Photos ‘hacked from Pippa Middleton iCloud account’ banned from publication

Pippa Middleton © Toby Melville
A High Court judge has barred publication of leaked photographs allegedly hacked from Pippa Middleton’s iCloud account.

The Duchess of Cambridge’s sister took civil court action against a “person or persons unknown” after her iCloud account was reportedly hacked.

Police released a 35-year-old man on bail, pending further inquiries, after being arrested in Northamptonshire on Saturday on suspicion of an offense under the Computer Misuse Act.

Photographs allegedly stolen from Middleton include pictures of the Duchess of Cambridge and her children, Prince George and Princess Charlotte.

Some 3,000 images were reportedly hacked from her iCloud account.

The Sun claims to have been offered the images in exchange for £50,000 ($65,000) within 48 hours.

Barrister Adam Wolanski, who led Middleton’s legal team, said she thought there had been a “genuine hack.”

He said there had been a “flagrant” and “criminal” act which had caused Middleton “considerable distress.”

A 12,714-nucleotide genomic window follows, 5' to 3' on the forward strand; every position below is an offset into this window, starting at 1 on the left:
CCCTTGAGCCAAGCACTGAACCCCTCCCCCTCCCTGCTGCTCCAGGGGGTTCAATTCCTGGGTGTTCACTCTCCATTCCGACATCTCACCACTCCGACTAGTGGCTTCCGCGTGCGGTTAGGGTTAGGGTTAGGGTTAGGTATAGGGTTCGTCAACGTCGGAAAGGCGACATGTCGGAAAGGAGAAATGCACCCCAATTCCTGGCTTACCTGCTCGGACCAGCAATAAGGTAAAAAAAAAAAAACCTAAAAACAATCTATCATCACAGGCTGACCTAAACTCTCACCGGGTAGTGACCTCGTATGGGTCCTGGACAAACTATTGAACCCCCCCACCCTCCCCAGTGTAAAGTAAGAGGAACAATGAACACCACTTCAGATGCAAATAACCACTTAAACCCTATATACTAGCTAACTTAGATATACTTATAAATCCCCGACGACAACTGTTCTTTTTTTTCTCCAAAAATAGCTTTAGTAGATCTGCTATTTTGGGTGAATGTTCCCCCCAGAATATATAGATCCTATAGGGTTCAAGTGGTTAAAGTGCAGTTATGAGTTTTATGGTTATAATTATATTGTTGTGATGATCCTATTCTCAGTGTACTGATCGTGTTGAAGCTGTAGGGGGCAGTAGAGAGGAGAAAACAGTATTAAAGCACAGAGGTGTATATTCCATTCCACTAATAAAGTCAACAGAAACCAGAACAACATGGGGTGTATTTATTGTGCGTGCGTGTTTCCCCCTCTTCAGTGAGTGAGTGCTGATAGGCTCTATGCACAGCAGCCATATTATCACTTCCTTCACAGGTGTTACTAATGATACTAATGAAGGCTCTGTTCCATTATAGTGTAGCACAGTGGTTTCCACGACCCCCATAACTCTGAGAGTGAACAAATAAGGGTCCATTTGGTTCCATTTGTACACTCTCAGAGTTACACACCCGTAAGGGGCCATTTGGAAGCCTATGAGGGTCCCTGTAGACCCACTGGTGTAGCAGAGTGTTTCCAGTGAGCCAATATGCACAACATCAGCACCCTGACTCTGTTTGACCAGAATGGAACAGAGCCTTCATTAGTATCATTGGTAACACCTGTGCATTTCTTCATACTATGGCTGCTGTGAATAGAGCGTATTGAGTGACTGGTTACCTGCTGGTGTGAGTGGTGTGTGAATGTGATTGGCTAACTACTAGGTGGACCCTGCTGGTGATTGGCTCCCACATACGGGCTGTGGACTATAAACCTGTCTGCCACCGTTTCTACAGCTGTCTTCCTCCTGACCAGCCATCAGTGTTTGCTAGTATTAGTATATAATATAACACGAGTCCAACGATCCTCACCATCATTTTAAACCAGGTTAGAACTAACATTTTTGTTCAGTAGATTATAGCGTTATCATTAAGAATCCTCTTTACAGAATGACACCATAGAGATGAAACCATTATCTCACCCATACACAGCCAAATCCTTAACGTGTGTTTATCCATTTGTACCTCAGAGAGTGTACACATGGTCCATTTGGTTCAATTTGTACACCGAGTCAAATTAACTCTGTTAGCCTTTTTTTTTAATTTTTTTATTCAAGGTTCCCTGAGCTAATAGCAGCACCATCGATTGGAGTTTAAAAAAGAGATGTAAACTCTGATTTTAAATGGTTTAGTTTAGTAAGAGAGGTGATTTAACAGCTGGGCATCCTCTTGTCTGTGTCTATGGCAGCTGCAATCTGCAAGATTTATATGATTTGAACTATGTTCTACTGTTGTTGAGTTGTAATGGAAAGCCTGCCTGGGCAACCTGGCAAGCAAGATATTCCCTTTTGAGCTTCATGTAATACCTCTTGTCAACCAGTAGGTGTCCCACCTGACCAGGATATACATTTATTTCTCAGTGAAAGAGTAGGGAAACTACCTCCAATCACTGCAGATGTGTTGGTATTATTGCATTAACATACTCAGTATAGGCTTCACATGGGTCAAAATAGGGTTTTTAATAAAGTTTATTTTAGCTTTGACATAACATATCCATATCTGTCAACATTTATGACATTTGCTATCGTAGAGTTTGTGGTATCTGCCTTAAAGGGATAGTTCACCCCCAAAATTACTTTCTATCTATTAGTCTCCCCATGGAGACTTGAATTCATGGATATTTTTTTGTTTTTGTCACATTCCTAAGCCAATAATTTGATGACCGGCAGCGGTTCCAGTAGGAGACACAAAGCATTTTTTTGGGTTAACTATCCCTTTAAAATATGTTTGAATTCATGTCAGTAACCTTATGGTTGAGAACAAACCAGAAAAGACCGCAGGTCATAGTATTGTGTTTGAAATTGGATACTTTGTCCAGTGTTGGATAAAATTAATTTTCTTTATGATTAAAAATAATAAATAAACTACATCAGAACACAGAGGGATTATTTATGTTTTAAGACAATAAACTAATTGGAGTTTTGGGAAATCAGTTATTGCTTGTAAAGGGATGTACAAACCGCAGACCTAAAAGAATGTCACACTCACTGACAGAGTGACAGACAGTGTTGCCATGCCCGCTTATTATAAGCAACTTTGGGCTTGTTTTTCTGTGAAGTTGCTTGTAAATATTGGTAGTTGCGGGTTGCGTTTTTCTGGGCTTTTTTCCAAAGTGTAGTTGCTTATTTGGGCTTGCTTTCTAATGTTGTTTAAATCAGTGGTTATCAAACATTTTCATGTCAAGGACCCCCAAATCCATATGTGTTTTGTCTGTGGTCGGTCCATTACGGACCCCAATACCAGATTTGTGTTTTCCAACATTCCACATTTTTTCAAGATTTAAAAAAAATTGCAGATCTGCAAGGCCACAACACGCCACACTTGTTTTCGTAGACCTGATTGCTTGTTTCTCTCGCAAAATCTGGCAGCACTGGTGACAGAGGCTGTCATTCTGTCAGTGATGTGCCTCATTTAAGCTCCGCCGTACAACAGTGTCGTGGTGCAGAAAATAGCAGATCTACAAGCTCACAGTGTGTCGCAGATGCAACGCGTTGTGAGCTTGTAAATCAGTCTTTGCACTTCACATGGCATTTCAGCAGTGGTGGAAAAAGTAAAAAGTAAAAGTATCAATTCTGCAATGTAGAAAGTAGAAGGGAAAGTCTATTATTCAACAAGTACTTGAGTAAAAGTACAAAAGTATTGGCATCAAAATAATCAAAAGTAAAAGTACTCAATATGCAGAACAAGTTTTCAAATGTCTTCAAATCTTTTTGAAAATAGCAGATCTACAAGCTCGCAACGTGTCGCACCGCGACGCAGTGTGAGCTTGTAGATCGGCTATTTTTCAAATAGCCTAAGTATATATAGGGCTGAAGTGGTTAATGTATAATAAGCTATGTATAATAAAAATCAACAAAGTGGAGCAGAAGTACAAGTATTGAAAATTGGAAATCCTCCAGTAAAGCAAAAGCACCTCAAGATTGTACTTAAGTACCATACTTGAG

Middleton took legal action in the Queen’s Bench Division of the High Court, where judges analyze privacy claims, among other issues.

High profile hacks have been regular affairs in recent years. One of the largest to date was the 2014 iCloud hack known as ‘the fappening.’

The word combines the M. Night Shyamalan film titled ‘The Happening’ with the word ‘fapping’ – internet slang for masturbation.

The massive leak included nude photos of Hollywood celebrities Jennifer Lawrence and Kirsten Dunst.

Also in 2014, around 200,000 images and videos from the photo messaging app Snapchat were stolen and released online.

In the summer, Middleton announced her engagement to hedge fund manager James Matthews, with a wedding planned next year.

Matthews is older brother to reality TV star Spencer Matthews, who has featured in the British show Made in Chelsea.

The banker manages his own firm, Eden Rock Capital Management, which has an office in Bermuda and runs a network of overseas subsidiaries, many in tax havens.